But just because Schumer ends her comedy with a traditional final embrace doesn’t mean she’s playing by screwball’s heteronormative rules. On the outside it may appear this way — Amy is “domesticated” from her free-spirited lifestyle after falling in love with a man — but in context of screwball formalities, it’s precisely how she’s domesticated that makes the film so subversive. Unlike the parade of screwball males before him, Aaron is not the domesticator in this battle of the sexes — Amy is. Amy’s acceptance of Aaron’s values happens because she realizes on her own accord that her life must change, not because of a man or for a man but because change is needed for her to be happy and healthy. She comes to this decision not just because she enjoys her time with Aaron, but also because of her self-abusive troubles at work and in her relationships with her sister and father.
Self-destructive and open to change, Amy is a self-realizing screwball heroine, which in the constructs of the genre make her something of a revolutionary. Similar to her sketch comedy show, Schumer’s “Trainwreck” is a statement on the genre and the place of the female voice within said construct. Women can have their final embrace, she implies, but it happens on their time, not their man’s. Her film may have a heteronormative ending, but what it takes to reach that point is anything but traditional for the genre. By allowing her character to grow in this way, Schumer’s able to reinvent the screwball plot trajectory.
“Mistress America” and the 21st Century Screwball
Even more radical to the screwball legacy is “Mistress America.” Where Schumer redefines the traditional screwball arc, Gerwig and Baumbach give it an entire 21st century makeover. Whereas all of the whipsmart dialogue and supporting characters fit the screwball prototype, the central relationship between soon-to-be-stepsisters Tracy (Lola Kirke) and Brooke (Gerwig) picks apart the screwball formula in more astute ways than just by being a relationship defined by female friendship.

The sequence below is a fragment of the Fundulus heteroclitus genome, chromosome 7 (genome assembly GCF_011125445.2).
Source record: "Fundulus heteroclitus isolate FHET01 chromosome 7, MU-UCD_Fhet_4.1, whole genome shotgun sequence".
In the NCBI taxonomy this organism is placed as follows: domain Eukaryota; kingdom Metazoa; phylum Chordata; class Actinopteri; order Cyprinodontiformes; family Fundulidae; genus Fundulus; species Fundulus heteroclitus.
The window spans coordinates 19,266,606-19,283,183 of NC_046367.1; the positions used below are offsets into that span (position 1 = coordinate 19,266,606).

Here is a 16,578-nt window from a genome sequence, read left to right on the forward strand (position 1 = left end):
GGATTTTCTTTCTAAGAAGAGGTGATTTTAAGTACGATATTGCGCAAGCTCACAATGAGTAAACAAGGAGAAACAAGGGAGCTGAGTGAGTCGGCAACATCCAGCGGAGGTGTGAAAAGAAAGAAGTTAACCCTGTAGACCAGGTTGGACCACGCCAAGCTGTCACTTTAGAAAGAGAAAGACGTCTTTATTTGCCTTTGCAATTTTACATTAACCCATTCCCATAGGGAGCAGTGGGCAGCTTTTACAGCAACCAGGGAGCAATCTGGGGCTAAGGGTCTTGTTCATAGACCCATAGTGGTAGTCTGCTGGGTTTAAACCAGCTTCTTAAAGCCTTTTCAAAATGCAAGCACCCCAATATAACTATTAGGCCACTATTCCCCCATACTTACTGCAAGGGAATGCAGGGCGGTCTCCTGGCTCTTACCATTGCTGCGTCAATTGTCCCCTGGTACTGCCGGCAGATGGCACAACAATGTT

In context, Tracy is the screwball male of the story — a slightly nervous new college freshman who means well and is a hard-working writer with aspirations of joining her school’s heralded literary club. Brooke, on the other hand, is a contemporary spoiled heiress for the social media age, a DIY millennial who dreams big and never stops. Brooke wants to be cut from the same cloth as the great screwball heroines, but her success and high society schmoozing are mere self-delusions. With her hyper-verbal banter and plethora of self start ups that haven’t actually started up, Brooke is a young adult who needs more help than she would ever want to admit. She’s a screwball heiress only in her own image.
Enter Tracy, who ends up writing a story for her literature club by using Brooke as an unknowing muse and exposing the self-delusions of the screwball heroine. Tracy’s entire story, which we constantly here in narration, deconstructs the sad truth of Brooke’s personality and her self-made “it” girl status. While the tradtional screwball would find Brooke domesticating her ways, “Mistress America” flips the switch entirely, for it’s Tracy who ends up transforming, not by becoming domesticated but by stepping out of her nervous shell and becoming more radical and conniving in the presence of Brooke. If the female arc of 1940’s screwball comedies spoke to an era of patriarchal female domestication, than Tracy and Brooke’s arc in “Mistress America” defines a neo-screwball mentality by speaking to an era of self-involvement.
Tracy doesn’t fully become a Brooke-type in this story, but she becomes a more selfish person in using Brooke’s transparencies for her own literary advantages. And Brooke never stops being Brooke, and it seems part of her attraction to Tracy is the sheer fact that someone younger is looking up to her and further fueling her disillusion. These characters don’t fall in love and become domesticated, they capitalize on their own self-interests by using whomever they can to succeed. In this way, “Mistress America” depicts a social conflict as manifested in a battle of the egos, not the sexes.
All of these themes come to a comical boiling point at the Connecticut set piece, which is another reason it’s so hilariously involving, and fortunately Baumbach and Greta like these characters enough not to judge them for how they act but to understand why they act the way they do. Tracy and Brooke are fully realized individuals, with a piece of every millennial viewer inside of them. After a slight falling out, Tracy and Brooke are able to have their final embrace in the form of a Thanksgiving dinner, but the joy of “Mistress America’s” take on the screwball comedy is that neither has fully conformed. Both characters have taken something from the other — Tracy is more extroverted, Brooke more understanding of her own reality — and now the possibility for future change is wide open.
Thanks to Schumer and Gerwig, it seems we can now say the same about the genre as well.